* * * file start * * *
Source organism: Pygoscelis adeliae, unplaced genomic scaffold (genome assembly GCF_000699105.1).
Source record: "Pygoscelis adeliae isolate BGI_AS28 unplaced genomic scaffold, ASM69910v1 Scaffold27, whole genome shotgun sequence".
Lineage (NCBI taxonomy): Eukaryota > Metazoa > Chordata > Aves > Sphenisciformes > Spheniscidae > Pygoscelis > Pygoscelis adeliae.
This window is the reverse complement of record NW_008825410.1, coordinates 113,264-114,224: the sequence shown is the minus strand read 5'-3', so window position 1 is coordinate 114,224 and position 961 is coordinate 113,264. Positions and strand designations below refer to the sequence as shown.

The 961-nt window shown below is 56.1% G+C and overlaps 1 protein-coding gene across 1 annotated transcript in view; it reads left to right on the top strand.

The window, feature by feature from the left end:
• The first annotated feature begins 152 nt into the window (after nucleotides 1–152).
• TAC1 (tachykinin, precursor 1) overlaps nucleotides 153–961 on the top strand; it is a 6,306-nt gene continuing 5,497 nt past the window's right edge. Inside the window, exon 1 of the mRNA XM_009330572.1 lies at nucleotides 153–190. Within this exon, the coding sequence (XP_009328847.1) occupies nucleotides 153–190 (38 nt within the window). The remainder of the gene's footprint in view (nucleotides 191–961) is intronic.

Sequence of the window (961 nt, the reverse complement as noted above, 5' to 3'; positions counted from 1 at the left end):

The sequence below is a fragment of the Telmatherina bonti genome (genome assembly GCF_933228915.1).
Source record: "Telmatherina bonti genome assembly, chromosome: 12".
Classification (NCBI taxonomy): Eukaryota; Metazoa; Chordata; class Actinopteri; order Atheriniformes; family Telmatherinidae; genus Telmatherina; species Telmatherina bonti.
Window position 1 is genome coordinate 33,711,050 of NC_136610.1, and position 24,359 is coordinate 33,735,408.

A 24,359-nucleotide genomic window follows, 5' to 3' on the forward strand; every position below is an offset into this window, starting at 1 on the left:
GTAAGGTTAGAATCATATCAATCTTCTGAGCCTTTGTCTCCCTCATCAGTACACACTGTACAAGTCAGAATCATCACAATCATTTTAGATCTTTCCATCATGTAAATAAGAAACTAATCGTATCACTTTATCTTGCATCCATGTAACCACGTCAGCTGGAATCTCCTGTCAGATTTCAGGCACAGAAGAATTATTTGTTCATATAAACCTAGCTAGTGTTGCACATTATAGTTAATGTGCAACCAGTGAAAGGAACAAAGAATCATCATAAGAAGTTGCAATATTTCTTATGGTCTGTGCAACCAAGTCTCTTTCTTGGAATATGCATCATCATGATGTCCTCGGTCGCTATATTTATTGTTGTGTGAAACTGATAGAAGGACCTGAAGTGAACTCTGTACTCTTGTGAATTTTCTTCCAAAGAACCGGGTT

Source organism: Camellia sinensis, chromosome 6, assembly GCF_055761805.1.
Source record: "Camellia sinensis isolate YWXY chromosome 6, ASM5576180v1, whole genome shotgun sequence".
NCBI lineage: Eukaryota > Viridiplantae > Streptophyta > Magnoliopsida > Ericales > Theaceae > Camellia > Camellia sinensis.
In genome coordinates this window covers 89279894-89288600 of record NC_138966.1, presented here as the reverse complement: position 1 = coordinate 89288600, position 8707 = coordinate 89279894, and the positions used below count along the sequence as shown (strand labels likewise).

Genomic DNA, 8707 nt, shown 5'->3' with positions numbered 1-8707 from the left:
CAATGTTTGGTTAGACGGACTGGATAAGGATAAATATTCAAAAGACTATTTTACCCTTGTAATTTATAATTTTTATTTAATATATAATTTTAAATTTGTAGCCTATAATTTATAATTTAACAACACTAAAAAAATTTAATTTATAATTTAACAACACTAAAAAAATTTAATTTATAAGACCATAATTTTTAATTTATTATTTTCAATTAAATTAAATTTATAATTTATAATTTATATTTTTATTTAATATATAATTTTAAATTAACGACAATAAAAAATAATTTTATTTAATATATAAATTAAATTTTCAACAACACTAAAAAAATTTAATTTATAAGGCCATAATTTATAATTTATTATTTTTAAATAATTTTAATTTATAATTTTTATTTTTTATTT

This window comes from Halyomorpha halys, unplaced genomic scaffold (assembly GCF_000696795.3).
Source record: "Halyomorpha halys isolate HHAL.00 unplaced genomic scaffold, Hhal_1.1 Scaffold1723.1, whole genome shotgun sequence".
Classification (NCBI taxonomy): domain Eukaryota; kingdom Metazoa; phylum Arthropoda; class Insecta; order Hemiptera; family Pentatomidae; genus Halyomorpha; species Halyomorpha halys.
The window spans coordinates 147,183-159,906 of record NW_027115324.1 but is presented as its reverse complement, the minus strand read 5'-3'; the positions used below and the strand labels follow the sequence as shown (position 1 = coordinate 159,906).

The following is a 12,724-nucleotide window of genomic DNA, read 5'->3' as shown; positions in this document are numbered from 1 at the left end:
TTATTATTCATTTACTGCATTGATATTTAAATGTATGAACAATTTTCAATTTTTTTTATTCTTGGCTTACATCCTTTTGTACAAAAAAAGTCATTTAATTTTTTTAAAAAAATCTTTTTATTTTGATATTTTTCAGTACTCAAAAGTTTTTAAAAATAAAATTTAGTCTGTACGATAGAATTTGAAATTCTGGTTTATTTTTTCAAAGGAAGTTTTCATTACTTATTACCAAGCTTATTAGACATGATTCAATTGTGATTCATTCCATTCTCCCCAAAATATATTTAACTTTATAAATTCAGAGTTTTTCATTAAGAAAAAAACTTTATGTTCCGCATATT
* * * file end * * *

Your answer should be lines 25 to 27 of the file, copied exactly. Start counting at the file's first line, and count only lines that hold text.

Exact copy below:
The window spans coordinates 147,183-159,906 of record NW_027115324.1 but is presented as its reverse complement, the minus strand read 5'-3'; the positions used below and the strand labels follow the sequence as shown (position 1 = coordinate 159,906).

The following is a 12,724-nucleotide window of genomic DNA, read 5'->3' as shown; positions in this document are numbered from 1 at the left end:
TTATTATTCATTTACTGCATTGATATTTAAATGTATGAACAATTTTCAATTTTTTTTATTCTTGGCTTACATCCTTTTGTACAAAAAAAGTCATTTAATTTTTTTAAAAAAATCTTTTTATTTTGATATTTTTCAGTACTCAAAAGTTTTTAAAAATAAAATTTAGTCTGTACGATAGAATTTGAAATTCTGGTTTATTTTTTCAAAGGAAGTTTTCATTACTTATTACCAAGCTTATTAGACATGATTCAATTGTGATTCATTCCATTCTCCCCAAAATATATTTAACTTTATAAATTCAGAGTTTTTCATTAAGAAAAAAACTTTATGTTCCGCATATT